The Riddles arrived here in Brasil in February 2006. Five years, four homes, three churches, two children and a red, VW grocery-getter later, they returned to the States. On May 1st, home for them became a place quite distant from us. The night they left was quite somber. There was that unswallowable pain in the back of your throat that invariably gives way to tears, then, hugs. There was the awkward silence that accompanied us to the baggage check. There was the altogether underwhelming goodbye that seemed quite unfit for the occasion and the final left turn around the translucent glass wall of the security check. Then, there was just the space that they had disoccupied. Gone.
But, exits are not all sadness. Walking up Morro dos Macacos last week, two little kids that I've never met but that have seen us around the morro stopped me to ask, "Jason, where's the other one?" Now, what I've discovered from my time in the morro is that most of the kids that are not close to us seem to think of Jason and I as an extension of one identity. To them, our names really don't mean anything. We are Jason and the other one. Jason is the name assigned to the person that they are addressing. The other one is the title given to the one that is not present. Since I was there that day, I was Jason. I didn't correct the kids. I simply replied, "He's returned to the States." But as I continued walking, I reflected on how much both Jason and Kristin are a part of what we do here. I considered the indellible mark they left on me, the guys and a number of kids from the morro. And, in that moment, sadness gave way to gratitude. Suddenly, 4742 miles didn't seem like such a distance.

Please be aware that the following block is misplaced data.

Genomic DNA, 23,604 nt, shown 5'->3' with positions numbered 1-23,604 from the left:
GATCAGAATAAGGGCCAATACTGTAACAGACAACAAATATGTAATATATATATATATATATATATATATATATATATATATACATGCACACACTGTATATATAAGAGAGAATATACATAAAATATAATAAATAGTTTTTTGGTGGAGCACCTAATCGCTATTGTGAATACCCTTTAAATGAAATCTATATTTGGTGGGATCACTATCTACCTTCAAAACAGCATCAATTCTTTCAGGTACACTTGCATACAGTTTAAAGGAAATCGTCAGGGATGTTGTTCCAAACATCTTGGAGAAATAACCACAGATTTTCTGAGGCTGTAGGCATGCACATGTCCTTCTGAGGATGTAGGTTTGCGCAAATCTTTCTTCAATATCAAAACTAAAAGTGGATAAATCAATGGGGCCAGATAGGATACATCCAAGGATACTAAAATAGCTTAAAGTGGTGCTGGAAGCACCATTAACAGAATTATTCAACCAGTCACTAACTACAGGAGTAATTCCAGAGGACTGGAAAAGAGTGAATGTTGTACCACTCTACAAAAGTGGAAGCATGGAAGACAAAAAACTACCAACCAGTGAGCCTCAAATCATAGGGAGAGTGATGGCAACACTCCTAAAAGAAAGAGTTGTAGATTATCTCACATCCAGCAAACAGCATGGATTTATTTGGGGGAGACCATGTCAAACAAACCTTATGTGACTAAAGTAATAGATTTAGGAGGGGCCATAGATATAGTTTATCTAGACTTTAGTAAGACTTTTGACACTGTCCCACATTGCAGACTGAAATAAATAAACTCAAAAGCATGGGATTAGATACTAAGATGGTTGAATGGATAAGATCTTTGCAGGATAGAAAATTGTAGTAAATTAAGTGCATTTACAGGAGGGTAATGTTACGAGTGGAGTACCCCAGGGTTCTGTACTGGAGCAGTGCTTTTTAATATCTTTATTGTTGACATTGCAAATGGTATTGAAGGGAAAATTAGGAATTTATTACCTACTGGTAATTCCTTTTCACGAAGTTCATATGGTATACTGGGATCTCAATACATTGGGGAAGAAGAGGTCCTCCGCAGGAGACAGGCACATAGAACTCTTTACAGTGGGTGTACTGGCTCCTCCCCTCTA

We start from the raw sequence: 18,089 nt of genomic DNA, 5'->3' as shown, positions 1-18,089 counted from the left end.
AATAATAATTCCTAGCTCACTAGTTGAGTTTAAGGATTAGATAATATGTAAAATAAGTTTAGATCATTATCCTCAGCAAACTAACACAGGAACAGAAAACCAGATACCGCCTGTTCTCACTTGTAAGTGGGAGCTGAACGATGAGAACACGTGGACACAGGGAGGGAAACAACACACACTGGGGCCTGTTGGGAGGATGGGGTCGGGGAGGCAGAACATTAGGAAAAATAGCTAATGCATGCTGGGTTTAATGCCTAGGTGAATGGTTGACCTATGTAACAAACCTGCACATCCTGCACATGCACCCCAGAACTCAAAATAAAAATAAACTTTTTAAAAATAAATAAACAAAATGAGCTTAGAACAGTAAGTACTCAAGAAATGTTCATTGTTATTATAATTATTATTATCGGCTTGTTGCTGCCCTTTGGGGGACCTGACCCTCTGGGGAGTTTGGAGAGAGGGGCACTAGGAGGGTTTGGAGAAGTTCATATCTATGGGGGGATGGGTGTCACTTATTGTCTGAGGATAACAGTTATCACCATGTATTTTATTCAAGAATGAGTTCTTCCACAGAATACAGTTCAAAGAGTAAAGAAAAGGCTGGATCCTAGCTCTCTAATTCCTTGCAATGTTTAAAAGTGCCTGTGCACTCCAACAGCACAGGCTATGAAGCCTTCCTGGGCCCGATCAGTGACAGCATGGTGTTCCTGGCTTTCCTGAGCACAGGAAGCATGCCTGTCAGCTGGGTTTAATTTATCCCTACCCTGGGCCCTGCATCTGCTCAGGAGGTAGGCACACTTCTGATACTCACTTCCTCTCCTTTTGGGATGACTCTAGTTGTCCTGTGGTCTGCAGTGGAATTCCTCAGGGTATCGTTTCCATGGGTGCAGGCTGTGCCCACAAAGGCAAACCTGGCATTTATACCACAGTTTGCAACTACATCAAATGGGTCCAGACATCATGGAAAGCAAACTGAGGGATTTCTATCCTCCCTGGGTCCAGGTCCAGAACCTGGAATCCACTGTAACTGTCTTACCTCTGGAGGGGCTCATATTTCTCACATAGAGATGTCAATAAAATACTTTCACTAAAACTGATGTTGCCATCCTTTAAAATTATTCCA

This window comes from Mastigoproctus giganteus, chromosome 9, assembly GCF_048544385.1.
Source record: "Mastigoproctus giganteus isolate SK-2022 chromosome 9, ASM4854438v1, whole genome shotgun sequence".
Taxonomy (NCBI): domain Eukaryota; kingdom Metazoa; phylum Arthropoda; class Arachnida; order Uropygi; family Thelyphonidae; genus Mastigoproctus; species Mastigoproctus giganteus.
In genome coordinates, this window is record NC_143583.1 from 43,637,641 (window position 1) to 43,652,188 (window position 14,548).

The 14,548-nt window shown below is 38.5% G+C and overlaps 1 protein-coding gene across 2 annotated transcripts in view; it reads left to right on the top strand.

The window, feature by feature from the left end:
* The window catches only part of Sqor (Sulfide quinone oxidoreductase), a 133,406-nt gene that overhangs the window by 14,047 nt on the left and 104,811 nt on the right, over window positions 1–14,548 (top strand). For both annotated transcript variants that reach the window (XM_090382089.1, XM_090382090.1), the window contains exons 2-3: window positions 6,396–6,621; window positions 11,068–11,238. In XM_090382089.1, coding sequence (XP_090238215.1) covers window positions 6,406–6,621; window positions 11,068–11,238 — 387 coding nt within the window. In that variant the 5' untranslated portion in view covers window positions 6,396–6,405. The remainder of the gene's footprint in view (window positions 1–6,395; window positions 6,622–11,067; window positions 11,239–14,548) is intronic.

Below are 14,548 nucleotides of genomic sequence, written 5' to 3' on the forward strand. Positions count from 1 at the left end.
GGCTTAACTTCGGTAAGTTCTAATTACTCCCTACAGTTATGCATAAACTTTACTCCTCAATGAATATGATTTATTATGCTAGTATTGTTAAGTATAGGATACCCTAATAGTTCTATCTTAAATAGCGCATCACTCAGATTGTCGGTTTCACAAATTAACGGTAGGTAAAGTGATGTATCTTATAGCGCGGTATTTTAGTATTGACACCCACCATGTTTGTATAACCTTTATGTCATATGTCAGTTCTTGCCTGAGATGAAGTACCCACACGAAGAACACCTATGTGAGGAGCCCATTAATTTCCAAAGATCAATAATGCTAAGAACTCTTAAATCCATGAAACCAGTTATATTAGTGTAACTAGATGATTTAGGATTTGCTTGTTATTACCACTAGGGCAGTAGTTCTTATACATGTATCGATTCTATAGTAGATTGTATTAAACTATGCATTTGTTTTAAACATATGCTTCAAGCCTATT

I ask that you pray for the Riddles. First, Jason needs a job. Second, pray for this period of adjustment for them. While there is the joy of being home with friends and family, there is also the sense of loss for the stories in which they invested five years of their lives that continue on without them. All of us here are genuinely thankful for the time we had with the Riddles and trust that God has greater plans for them still in bringing them home.